Pavements in central Croydon, along the High Street as far as South Croydon and all the way along George Street, past Allders to East Croydon station, were abandoned by the council’s gritting teams on Friday as the first serious snow of winter arrived in London.
More snow is forecast for the capital over the weekend, but it seems unlikely that Croydon Council will be forking out on overtime to have its staff shovelling grit, if Friday’s performance is anything to go by.
Inside Croydon wants to hear from our loyal reader: have your roads and pavements been treated, at all, adequately, or very well?
Croydon Council has a mixed record on its snow patrols. In 2012, it seemed well prepared, with good stocks of road salt and gritting teams and road gritters in action in advance of that year’s worst snowfall. This may have been in response to the chaos on local roads by the heavy snow in late 2010, when major junctions, such as Fiveways, became gridlocked because of the lack of preparation work by our council.
On that occasion, Croydon Council’s Ministry of Truth claimed extensive gritting had gone on and that there were no problems on our roads, even with lengthy tail backs stretching along Wellesley Road. It was plainly untrue.
And this year, Croydon appears to have reverted to unplanned, unprepared, under-staffed type.
No one expects every street and side road to be treated ahead of icy weather. It would be helpful if home owners and shopkeepers cleared the public areas in front of their properties. And the council gritter (is there more than one?) had been seen in action on A roads and some B roads throughout last week.
Gritting teams, we were told by the council, would be out from 5am on Friday to ensure that pavements were safe.
We want to hear from the residents of Croydon: have you seen any evidence of gritting teams working on the busiest pedestrian routes near you?
Because despite those promises of action from Taberner House regarding the gritting of pavements in the town centre, eyewitnesses saw no evidence of any council gritting along George Street on the busy pedestrian route to East Croydon station, before noon on Friday, even though the forecasters had been proved right with the first flakes falling on Croydon just before 9am that day.
The High Street, along by Grants, all the way beyond the Underpass to South End, had similarly been abandoned, with not a grain of grit to be seen.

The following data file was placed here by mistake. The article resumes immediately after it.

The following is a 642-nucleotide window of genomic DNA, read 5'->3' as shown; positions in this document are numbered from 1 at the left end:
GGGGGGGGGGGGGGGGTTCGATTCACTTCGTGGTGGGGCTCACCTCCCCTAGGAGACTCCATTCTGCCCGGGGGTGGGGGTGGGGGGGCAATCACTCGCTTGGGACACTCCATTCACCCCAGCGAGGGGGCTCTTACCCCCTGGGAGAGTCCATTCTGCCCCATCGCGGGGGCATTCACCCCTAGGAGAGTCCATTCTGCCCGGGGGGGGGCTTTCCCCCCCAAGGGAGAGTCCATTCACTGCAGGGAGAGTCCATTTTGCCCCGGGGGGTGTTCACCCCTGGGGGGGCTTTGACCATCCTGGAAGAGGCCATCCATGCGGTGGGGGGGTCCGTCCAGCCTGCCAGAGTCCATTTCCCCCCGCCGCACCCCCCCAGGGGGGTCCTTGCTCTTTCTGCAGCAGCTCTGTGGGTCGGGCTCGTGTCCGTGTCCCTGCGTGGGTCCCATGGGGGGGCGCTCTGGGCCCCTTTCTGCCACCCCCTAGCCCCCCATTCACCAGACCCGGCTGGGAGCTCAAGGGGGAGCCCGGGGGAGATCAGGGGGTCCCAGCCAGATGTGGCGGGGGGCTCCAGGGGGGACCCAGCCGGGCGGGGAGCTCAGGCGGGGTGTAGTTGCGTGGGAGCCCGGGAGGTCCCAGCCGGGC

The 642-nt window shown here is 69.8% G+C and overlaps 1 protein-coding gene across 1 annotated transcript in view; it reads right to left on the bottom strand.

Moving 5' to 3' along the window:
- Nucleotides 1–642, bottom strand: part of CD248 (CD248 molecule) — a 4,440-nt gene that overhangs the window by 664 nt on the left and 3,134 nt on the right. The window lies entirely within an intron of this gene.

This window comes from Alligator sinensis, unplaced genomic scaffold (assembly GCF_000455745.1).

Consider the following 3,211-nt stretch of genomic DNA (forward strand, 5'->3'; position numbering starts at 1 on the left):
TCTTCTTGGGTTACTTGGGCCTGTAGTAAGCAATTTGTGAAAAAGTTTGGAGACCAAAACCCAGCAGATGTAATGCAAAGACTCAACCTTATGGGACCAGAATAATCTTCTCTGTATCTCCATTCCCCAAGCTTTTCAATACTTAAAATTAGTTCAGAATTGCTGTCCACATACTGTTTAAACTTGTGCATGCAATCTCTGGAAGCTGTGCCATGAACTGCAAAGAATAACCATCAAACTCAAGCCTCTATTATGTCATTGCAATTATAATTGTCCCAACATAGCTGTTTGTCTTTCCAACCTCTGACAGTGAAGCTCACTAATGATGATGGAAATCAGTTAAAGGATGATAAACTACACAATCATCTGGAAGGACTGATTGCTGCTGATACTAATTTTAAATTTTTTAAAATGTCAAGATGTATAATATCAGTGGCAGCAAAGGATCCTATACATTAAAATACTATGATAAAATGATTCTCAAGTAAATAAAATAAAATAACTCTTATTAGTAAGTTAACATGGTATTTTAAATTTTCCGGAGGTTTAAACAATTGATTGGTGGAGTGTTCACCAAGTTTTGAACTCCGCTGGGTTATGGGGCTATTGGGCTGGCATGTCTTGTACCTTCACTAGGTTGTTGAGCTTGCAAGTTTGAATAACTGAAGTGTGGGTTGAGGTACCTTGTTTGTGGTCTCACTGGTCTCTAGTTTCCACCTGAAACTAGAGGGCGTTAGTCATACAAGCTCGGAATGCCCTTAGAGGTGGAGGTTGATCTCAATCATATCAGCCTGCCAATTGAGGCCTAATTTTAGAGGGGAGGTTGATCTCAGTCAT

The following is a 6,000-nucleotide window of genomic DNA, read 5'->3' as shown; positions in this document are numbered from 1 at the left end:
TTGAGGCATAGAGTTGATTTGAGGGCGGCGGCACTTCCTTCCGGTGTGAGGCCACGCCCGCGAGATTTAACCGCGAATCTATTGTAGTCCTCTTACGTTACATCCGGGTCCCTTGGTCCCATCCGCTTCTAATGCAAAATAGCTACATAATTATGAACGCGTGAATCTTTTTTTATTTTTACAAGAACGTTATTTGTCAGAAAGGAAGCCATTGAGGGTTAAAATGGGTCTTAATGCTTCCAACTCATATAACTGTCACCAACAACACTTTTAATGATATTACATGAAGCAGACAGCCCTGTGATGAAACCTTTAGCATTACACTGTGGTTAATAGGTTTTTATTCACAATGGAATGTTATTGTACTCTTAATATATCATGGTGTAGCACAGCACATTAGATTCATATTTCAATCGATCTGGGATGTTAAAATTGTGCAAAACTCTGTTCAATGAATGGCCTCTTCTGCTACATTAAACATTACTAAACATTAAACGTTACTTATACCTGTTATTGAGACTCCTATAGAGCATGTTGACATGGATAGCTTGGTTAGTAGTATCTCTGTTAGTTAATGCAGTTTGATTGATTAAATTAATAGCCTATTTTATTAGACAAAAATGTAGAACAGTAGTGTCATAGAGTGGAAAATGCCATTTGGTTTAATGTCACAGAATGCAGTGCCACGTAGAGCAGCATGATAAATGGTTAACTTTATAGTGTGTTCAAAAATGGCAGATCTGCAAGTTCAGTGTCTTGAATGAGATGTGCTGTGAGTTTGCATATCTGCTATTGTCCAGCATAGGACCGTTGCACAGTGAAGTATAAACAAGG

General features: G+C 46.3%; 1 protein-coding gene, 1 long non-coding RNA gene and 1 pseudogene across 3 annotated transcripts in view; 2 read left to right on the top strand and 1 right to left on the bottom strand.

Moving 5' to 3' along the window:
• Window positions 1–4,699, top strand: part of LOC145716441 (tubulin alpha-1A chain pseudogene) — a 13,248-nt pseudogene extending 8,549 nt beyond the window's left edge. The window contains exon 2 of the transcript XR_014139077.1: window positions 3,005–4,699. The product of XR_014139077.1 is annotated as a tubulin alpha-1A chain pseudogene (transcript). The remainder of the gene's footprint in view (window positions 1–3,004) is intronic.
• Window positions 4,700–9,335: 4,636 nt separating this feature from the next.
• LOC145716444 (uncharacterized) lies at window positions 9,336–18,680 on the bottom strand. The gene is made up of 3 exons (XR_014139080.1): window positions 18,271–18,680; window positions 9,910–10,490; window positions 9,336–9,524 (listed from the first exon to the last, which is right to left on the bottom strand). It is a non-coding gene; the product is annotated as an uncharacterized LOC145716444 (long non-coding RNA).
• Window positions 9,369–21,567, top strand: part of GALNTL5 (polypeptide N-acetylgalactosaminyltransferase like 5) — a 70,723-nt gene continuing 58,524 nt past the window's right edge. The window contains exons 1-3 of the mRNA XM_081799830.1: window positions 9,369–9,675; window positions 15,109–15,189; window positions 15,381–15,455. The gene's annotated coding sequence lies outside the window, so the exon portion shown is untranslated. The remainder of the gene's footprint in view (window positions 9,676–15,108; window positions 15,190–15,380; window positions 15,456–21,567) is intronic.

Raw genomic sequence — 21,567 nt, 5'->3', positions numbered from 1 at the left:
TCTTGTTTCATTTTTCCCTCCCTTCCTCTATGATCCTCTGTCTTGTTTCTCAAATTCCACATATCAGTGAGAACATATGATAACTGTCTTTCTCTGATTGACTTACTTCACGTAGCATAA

At lunchtime on Friday, a council flat-back lorry arrived on George Street, and a couple of workmen with shovels left two piles of grit at the side of the road.
Nine hours later, those grit piles were still in place, unspread – not by the council staff, nor shopkeepers or the public – as the conditions underfoot in what used to be one of Croydon’s busiest shopping streets turned into a slushy, slippery mess which was sure to turn to treacherous ice overnight.
At East Croydon station, a member of platform staff had to sweep the in-blowing snow from the steps of the £22 million new Stairway to Heaven on the Bridge to Nowhere. But out on the main station entrance, by 10pm the approaches had remained untreated and ungritted.
Our council had spent Thursday advising residents not to drive, presumably to go out on foot: “Car users are being advised to leave their vehicles at home,” a Croydon Council spokesman was quoted as having said, “as road travel may become very difficult later in the afternoon.”
So what have you observed?
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“Main road are all clear, high streets and main road pavements have been gritted no complaints from me,” said Richard Hough, who was unable to confirm whether he is the sometimes controversial figure from Norwood Junction.
Ian Ferris responded, saying: “I live in Selsdon and the main side roads like Foxearth sadly do not get gritted.”
And @MoodyBarista, who runs a coffee shop at Crystal Palace, was able to offer a contrast with neighbouring borough Bromley: “We are on Church Rd, Crystal Palace. The Croydon side has been, the Bromley side of the Rd hasn’t.”
“I can confirm that Siddons Road has not been gritted and neither has its pavement,” said Ally McKinlay, who tweets as @BadgerJellyfish from near Wandle Park, where they say their road connects the park and tram stop “so there’s a steady flow of people and our pavement gets grim”.
“Old Coulsdon side roads dreadful. Pavements are never gritted here!” from @PirateTreasures.
“Croydon council suggest drivers leave cars at home – unless pavements & cycle lanes gritted this won’t happen,” was the view of @CroydonCyclists.
What can you report?
We asked the council’s official Twitter feed account for an explanation. There was no response.
As for trains, despite Southern implementing a reduced service ahead of the snow, there were routinely delays of 25 to 30 minutes on trains in and out of East Croydon right through Friday afternoon and into the evening.
“We apologise for the delay in this service,” was one announcement to passengers, “caused by the bad weather.” The service in question was 20 minutes late out of Victoria, and hurtled along without any obvious problem from “bad” weather once it got going.
Southern announced on Friday that it was hoping to provide a regular Saturday service today, except where engineering works were planned.
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